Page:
World News

Mali, French Governments Condemn Killing of French Journalists



The Malian government has condemned the killing of two French journalists who had been kidnapped in the country's north.

Malian government spokesman Mahamane Baby said the government condemned the "barbaric and cowardly" act in the strongest of terms.

Earlier, French President Francois Hollande called the killing "despicable" and expressed "indignation" after the murders were confirmed.

Unidentified gunmen kidnapped the male and the female journalist shortly after they finished interviewing an official with the MNLA separatist group in the city of Kidal.

The Executive Director of Reporters Without Borders, Christophe Deloire, says the journalists were seized by four men who forced them to get into a truck. He says the kidnappers then took them roughly 15 kilometers away from the town center of Kidal and riddled their bodies with bullets.

A VOA reporter in Kidal said French troops in helicopters had launched a search for the abductors.

The two slain journalists worked for Radio France Internationale .



Four French men were freed earlier this week after being held hostage for more than three years by al-Qaida-linked militants in neighboring Niger.

The French nationals were captured by al-Qaida in the Islamic Maghreb in September 2010, while they were working for the French nuclear firm Areva.

Kidal is the stronghold for the MNLA, which has been fighting for an independent Tuareg state in northern Mali.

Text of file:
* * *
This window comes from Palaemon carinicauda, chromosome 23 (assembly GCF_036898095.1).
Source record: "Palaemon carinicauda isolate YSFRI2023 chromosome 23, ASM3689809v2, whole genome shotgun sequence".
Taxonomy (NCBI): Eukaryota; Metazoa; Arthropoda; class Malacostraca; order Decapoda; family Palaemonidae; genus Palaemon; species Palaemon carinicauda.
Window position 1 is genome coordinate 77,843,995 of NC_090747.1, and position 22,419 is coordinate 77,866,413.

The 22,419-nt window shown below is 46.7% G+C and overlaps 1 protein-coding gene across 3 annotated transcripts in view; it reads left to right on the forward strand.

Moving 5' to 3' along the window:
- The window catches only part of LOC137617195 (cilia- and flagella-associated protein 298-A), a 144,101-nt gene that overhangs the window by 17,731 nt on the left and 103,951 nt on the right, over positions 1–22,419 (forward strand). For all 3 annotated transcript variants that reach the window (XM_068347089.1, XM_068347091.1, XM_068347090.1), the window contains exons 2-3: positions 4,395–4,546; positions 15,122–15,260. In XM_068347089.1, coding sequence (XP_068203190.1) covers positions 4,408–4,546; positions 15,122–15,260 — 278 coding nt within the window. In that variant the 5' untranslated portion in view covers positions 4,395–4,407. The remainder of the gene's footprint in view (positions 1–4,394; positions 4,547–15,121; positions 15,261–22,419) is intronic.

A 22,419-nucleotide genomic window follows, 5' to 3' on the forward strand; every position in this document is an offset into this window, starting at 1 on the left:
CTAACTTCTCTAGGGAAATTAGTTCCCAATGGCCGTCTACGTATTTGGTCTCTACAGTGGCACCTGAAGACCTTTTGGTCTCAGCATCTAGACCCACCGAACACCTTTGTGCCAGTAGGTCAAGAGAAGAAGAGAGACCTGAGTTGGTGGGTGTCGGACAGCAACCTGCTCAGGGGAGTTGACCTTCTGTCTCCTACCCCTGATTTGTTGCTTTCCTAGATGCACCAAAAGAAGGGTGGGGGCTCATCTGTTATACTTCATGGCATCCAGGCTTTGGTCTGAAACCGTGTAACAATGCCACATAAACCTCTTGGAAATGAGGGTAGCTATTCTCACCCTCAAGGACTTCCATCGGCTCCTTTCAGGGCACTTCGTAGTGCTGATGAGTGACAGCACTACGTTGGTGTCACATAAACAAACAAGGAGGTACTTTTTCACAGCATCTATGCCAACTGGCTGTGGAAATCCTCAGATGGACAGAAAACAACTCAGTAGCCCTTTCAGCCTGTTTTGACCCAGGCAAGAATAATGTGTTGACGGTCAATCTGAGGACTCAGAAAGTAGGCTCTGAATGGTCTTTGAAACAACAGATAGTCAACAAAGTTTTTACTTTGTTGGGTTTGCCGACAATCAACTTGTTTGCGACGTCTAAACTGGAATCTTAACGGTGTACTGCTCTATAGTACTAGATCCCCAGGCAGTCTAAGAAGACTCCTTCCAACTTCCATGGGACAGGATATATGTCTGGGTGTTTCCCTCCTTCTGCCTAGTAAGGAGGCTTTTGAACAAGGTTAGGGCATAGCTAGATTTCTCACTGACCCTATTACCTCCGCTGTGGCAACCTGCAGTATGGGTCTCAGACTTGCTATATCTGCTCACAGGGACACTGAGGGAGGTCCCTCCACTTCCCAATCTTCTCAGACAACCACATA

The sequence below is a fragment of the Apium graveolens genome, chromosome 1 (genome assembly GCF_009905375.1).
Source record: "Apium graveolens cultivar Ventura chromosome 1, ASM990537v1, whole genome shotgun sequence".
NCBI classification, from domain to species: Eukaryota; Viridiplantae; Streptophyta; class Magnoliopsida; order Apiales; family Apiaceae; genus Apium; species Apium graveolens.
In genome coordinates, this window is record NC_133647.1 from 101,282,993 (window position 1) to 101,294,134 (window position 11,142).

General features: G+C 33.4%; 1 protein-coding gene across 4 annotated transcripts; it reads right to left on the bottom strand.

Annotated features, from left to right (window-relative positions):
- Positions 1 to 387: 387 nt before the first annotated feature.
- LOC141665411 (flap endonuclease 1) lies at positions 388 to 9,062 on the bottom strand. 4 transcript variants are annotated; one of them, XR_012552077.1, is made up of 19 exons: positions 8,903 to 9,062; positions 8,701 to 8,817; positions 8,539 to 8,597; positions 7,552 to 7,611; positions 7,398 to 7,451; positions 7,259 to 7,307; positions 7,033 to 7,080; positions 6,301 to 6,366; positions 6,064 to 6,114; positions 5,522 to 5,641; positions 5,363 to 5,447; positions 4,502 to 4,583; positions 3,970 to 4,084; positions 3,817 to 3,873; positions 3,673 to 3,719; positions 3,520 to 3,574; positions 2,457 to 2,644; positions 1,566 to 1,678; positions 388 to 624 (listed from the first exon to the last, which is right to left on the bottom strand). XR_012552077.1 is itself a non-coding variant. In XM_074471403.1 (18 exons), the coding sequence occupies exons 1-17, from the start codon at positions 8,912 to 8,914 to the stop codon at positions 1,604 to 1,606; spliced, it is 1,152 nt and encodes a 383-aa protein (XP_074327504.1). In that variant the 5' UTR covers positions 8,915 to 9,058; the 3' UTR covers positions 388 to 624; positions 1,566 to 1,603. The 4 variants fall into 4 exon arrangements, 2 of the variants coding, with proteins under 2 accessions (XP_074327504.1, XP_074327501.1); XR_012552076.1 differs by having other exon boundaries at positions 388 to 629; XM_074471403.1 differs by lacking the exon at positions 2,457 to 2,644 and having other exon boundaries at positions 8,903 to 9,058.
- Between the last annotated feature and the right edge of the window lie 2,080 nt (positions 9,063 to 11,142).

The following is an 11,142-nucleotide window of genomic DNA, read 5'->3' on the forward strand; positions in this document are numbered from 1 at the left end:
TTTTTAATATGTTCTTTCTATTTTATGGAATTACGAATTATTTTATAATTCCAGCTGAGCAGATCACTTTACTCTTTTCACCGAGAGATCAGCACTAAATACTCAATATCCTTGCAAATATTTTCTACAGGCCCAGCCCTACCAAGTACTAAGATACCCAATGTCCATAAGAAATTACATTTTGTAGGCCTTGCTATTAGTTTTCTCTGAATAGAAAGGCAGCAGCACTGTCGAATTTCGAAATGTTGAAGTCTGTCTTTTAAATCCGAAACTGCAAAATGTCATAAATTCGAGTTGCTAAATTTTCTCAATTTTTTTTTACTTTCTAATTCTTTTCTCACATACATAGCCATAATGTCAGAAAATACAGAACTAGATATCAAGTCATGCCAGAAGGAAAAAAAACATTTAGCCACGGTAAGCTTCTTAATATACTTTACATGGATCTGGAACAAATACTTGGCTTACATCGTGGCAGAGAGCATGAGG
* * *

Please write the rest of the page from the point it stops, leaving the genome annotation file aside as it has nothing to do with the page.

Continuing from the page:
The group took control of Kidal after French and African forces drove Islamist militants out of the region earlier this year.

Last month, Malian President Ibrahim Boubacar Keita cut short a trip to France after fighting erupted between Malian soldiers and MNLA rebels in Kidal.

Tensions have been high in the city since MNLA separatists pulled out of a peace process in September, saying the government was not living up to the terms of a cease-fire deal signed in June.

Mr. Keita's government has been trying to restore order after 21 months of turmoil that included an ethnic Tuareg uprising, a coup, and the Islamist militant takeover of northern Mali.

Earlier this year, France led an offensive in Mali to drive al-Qaida-linked militants from the country's north.

Feature Story

Turkish Kurds warm themselves around an open fire as they watch the Syrian town of Kobani, near the Mursitpinar border crossing, on the Turkish-Syrian border in the southeastern town of Suruc, Turkey, Oct. 21, 2014.

Photogallery Syrian Kurds Push Back on Turkish Plan

Ankara plan is to allow Peshmerga forces from northern Iraq to transit Turkish territory to enter besieged Syrian border town of Kobani to help in its defense More

Special Reports